One of the panelists, Steven Hinrichs, developed a program for the rapid identification of biological agents of mass destruction. He's chair of the Department of Pathology and Microbiology at the University of Nebraska Medical Center in Omaha, director of the Nebraska Public Health Laboratory, and director of the University of Nebraska Center for Biosecurity.

"If we need an expert in disinfectants or the use of UV light, we're going to find people with that discreet subject matter expertise to advise the expert panel," Gottlieb said. "We've already ... brought in an expert on the use of disinfectants in these kinds of environments."

Leavitt noted that neither the cruise lines nor the CDC has ever experienced a situation quite like this. It'll take a broad group of experts to figure it out, he suggested.

"The underlying question is what are the conditions under which a cruise line can operate safely," Leavitt said. "Who has the answer to that? Well, it's probably not any one person. It's a collective effort among different disciplines to answer that question."

The plan is for the panel to offer its initial recommendations by the end of August. The recommendations then will feed into plans the cruise companies and their subsidiary lines will submit to the CDC and other regulatory bodies in advance of restarting operations.

Related: How to book a cruise with points and miles

The CDC has issued a "no-sail order" for cruise ships operating in U.S. waters that is scheduled to expire on July 24 but could be extended. As part of the order, the agency is requiring cruise lines to submit plans for preventing and responding to coronavirus outbreaks on ships.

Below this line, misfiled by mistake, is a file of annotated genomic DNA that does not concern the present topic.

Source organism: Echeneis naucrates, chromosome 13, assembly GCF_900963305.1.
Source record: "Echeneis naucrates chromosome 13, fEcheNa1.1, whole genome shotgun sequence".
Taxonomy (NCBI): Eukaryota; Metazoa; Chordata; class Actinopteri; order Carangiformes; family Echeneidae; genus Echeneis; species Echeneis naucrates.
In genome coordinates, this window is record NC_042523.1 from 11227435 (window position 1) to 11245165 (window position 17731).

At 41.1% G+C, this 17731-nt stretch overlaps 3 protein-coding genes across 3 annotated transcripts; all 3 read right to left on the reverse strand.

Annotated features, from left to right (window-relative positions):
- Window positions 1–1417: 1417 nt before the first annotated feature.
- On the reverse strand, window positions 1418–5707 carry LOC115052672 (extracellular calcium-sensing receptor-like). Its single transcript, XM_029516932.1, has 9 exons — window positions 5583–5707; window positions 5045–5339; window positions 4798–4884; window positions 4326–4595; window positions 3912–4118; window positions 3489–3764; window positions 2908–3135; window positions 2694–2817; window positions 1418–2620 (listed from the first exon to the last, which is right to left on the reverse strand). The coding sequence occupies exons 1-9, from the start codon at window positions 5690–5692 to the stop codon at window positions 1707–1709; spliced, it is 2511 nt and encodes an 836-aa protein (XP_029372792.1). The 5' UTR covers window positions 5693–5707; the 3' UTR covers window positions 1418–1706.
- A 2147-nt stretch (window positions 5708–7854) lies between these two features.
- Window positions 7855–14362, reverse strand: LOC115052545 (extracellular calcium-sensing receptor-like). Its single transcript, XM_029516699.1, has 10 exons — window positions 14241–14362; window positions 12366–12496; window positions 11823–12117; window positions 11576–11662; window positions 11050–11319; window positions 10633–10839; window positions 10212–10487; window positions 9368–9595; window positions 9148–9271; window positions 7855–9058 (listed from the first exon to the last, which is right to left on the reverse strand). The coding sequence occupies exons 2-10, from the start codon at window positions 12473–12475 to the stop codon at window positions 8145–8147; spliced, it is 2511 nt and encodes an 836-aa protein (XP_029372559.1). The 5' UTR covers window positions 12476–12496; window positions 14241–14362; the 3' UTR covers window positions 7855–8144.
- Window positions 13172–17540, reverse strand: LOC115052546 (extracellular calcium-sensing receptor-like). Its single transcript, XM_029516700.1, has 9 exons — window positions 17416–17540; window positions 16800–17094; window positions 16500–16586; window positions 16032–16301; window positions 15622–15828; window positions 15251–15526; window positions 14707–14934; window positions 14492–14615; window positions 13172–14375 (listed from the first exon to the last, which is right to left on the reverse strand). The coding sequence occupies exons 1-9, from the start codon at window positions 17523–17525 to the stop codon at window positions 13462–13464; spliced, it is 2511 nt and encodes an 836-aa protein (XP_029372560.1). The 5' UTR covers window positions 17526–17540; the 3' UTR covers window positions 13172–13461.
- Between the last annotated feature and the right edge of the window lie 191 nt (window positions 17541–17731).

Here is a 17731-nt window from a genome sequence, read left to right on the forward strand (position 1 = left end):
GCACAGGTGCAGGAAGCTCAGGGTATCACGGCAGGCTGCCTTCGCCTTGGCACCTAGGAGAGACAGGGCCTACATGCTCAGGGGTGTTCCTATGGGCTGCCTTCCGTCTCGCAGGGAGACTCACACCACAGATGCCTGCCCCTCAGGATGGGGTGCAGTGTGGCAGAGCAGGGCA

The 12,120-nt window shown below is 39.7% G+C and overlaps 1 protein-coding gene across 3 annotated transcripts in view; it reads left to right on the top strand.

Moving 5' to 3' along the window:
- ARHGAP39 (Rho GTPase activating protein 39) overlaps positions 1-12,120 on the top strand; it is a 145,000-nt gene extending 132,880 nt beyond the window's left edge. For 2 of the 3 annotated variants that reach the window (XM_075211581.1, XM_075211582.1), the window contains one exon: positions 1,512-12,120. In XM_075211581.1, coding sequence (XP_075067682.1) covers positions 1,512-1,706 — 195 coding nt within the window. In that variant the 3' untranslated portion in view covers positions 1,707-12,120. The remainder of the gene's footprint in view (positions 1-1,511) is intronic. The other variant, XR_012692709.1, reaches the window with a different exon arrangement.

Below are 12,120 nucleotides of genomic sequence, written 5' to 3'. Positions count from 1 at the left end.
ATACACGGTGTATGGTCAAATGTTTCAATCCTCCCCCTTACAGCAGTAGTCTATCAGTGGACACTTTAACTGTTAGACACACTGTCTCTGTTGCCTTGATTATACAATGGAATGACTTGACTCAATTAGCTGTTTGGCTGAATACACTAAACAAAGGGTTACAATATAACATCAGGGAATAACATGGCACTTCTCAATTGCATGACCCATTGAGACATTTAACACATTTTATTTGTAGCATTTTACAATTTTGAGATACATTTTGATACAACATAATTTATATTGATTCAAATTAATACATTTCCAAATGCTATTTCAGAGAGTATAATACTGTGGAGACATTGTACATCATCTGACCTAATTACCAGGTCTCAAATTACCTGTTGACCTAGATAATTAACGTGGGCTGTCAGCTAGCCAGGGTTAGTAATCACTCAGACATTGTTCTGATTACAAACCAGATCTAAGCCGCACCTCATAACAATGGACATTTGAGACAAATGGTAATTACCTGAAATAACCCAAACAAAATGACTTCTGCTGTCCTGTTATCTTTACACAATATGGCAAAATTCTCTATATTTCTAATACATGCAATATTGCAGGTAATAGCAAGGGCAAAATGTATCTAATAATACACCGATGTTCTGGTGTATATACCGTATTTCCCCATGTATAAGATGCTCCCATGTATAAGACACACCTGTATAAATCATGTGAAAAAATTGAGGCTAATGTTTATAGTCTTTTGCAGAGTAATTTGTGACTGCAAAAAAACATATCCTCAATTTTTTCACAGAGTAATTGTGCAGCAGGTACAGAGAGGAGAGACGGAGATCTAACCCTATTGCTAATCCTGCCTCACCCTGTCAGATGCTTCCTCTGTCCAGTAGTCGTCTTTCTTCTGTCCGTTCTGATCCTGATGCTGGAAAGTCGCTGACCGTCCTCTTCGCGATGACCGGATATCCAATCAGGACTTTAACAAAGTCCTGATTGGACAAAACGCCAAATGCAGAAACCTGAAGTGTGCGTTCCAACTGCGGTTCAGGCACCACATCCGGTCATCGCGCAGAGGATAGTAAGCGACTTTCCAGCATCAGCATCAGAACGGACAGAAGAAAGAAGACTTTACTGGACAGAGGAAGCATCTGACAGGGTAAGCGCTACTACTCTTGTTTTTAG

Leavitt said the panel already has reached out to the CDC, and the agency has "responded warmly" to the idea of its creation and its mission.

"We have pledged to them that we will operate transparently," he said.

The panelists said the findings of the panel will be "open source" in nature and could be freely adopted by any company or industry that would benefit from the group's scientific and medical insights.

The announcement of the panel comes as the cruise industry remains almost completely shut down due to the coronavirus pandemic. All of the world's major cruise lines halted departures in mid-March, and many have canceled future sailings into September or October.

When asked if cruising could restart in a meaningful way before the arrival of a vaccine for COVID-19 or better treatments, Gottlieb said he thought it could.

"I don't think the governor and I would be endeavoring here if we didn't think it was possible to create a safer environment around cruising (such) that you can resume operations," he said. "But, look, it's going to depend on what the environment looks like (in the coming months). This isn't being done in a vacuum."

Gottlieb suggested a meaningful comeback of cruising would partly depend on the "prevalence of the infection" in the population in the months to come and where it was circulating.

Related: Is cruising done for 2021? This cruise line thinks so

"Part of what we're doing is coming up with a set of regulations, but we're going to have an overlay to this that's going to have some adjustment ... based on what the risk environment is. We don't really know what this is going to look like in the fall and winter, how prevalent the infection is going to be."

Additional resources for cruisers during the coronavirus outbreak:

Featured image by A Royal Caribbean ship at sea. (Photo courtesy of Royal Caribbean).